Norwood CEO sets out Bluetooth channel opportunities

SAN FRANCISCO — System integrators and VARs exploring Bluetooth opportunities are now on the clock.

According to Paul Ostergaard, CEO of Norwood Systems, corporate environments will be looking to build wireless offices because of Bluetooth up until the end of 2003. Bluetooth, he said is less expensive that its main rival, 802.11, even though Bluetooth requires more access points than 802.11.

“Today’s wireless is complicated because of the multiple cells. That will not be the case two years from now, as (Bluetooth) will make it easier over time. The integrator’s share of the pie will start to decline, but with new users it can also increase because the size of the pie will mushroom,” said Ostergaard, who was speaking at the Bluetooth Developers’ Conference in San Francisco.

Norwood is a startup that formed last year through a number of mobile phone carriers with financing from the U.S. and Europe. Its product, EnterpriseMobility, is an office network that runs on Bluetooth and has been in beta tests with companies like Ernst & Young for much of this year. In fact, Ostergaard said the Bluetooth opportunity for resellers started from purchasing patterns among corporate users.

“End users started buying more Palm devices and that forced corporate IT managers to rethink their portable device (strategy) and how it can improve response times for the company,” Ostergaard said.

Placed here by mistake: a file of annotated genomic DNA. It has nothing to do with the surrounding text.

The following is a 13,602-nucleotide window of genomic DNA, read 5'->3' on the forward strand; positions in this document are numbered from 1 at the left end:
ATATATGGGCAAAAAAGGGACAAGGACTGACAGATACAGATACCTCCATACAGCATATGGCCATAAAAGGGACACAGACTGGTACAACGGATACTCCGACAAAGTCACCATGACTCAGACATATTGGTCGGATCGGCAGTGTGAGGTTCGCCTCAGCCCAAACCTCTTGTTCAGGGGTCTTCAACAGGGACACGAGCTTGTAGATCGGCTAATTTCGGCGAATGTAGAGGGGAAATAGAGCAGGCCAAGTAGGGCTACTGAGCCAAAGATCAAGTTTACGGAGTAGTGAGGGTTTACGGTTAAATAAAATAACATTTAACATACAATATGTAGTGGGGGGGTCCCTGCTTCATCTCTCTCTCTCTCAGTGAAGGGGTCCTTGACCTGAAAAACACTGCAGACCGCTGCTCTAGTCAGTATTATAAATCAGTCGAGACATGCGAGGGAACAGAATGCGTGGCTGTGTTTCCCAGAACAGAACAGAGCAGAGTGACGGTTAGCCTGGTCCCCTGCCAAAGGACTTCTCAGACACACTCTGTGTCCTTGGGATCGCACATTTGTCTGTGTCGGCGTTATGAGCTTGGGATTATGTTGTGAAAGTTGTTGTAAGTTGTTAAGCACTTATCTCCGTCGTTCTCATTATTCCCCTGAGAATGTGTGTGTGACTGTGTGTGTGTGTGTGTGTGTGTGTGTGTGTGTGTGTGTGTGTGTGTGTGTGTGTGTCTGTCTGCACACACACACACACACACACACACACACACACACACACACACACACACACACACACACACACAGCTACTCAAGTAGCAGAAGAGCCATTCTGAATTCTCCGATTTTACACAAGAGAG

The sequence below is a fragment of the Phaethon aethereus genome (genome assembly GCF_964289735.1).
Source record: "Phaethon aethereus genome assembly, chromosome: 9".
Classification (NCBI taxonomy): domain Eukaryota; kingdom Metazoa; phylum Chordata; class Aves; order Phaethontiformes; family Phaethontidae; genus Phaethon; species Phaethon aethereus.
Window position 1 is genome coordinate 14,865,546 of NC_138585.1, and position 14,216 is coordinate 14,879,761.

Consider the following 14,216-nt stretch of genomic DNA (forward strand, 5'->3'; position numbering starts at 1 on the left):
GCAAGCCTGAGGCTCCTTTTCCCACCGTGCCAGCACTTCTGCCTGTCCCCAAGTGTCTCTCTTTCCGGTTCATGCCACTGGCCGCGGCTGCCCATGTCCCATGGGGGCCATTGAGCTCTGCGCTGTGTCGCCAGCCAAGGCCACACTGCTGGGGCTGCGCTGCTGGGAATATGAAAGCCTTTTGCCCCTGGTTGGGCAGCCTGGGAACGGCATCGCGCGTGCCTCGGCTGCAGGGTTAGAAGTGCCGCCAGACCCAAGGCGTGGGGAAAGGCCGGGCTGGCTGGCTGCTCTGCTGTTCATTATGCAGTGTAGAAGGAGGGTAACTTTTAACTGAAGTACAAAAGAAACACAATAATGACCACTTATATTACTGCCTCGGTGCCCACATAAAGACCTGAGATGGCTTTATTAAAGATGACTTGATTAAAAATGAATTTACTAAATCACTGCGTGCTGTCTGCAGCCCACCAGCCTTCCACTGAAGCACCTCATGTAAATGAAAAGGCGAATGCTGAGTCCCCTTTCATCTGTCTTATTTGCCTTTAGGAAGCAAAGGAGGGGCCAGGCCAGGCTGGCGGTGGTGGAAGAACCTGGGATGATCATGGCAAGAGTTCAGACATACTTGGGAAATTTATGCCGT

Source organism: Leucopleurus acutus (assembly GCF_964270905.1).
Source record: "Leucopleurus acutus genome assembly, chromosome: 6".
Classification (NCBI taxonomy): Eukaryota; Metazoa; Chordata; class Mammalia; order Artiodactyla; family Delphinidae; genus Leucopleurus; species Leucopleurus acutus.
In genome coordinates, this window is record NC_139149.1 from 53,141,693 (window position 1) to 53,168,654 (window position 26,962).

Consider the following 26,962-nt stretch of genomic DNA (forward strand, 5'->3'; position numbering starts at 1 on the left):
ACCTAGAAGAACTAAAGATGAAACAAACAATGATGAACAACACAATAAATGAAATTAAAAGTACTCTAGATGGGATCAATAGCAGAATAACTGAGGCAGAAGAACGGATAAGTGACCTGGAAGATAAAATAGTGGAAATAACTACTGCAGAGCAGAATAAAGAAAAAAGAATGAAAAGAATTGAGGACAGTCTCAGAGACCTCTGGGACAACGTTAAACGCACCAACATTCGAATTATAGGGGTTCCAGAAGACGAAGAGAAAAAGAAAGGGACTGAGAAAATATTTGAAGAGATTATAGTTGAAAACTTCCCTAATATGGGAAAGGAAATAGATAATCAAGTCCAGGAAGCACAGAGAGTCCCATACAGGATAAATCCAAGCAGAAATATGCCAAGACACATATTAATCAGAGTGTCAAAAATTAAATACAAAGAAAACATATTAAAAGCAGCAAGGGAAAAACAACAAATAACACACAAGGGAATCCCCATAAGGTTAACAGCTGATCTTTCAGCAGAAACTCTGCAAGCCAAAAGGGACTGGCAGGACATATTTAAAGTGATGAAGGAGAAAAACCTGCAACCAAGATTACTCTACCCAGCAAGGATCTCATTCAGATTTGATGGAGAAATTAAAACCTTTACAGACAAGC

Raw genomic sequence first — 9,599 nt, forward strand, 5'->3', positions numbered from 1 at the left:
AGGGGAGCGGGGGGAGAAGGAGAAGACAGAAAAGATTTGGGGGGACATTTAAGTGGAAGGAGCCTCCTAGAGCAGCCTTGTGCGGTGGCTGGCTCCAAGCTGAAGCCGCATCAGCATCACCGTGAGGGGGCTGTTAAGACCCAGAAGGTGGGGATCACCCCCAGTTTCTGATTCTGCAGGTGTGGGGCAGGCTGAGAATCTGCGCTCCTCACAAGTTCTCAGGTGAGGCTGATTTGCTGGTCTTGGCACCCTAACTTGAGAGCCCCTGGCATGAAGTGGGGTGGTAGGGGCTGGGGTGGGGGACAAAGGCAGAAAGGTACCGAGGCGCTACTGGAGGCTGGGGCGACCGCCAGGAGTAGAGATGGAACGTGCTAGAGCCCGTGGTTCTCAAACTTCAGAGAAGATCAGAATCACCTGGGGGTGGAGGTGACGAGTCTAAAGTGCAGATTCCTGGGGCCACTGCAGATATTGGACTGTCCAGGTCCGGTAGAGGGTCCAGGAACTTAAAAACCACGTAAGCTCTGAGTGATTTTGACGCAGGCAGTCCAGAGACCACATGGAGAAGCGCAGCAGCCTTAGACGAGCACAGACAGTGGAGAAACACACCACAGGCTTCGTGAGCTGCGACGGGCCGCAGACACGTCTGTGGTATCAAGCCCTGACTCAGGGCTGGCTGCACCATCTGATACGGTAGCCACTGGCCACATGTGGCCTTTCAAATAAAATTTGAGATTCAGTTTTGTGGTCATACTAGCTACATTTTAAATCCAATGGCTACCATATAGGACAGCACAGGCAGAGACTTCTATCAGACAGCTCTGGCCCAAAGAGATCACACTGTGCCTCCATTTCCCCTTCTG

Nokia released a market study recently in which 20 per cent of the 800 respondents said Bluetooth was still too expensive to install and operate.

Wireless costs are 75 per cent more expensive than the costs of desk phones. Bluetooth is driving that cost down and that is why system integrators and VARs need to strike while the iron is hot, Ostergaard said.

“It will get less expensive, but hardware (today) is still expensive with coaxial cables and the like. And, Bluetooth still requires a lot of expertise,” Ostergaard said.

Management software is one area where a lot of integrators may be able to add value to Bluetooth solutions, but Ostergaard said that solutions of any kind must demonstrate a good return on investment to customers on a turnkey basis in the near term.

Other issues include figuring out how to link all the devices together: security, management of several base stations, and personal privacy.

“Integrators between 2001 and 2003 will be implementing (these types of solutions) at a high rate,” he said.

Ostergaard envisions a day soon where Bluetooth-enabled mobile headsets that can dial on-screen or use voice recognition to make contact will take over the corporate office environment.

There are several cost-effective reasons why this can happen, he said. First, there is lots of airtime available for corporations because there are three times more fixed business lines than mobile business lines.

Voice mail and callbacks add to a company’s telecom bill needlessly. “Having a cordless headset that an individual can carry away from his desk avoids voice mails,” he said.

However, Bluetooth still needs the “killer app”, Ostergaard added.

Bluetooth has roaming problems because it is a single-cell technology and corporations have to find a way to manage that environment. Handoffs are also a key to Bluetooth success. Handoffs need to be about 150 milliseconds apart.

“Bluetooth needs modification to help move from voice to data (or cell to PDA).”

The Bluetooth Developers’ Conference runs until Thursday.

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Jim Love, Chief Content Officer, IT World Canada

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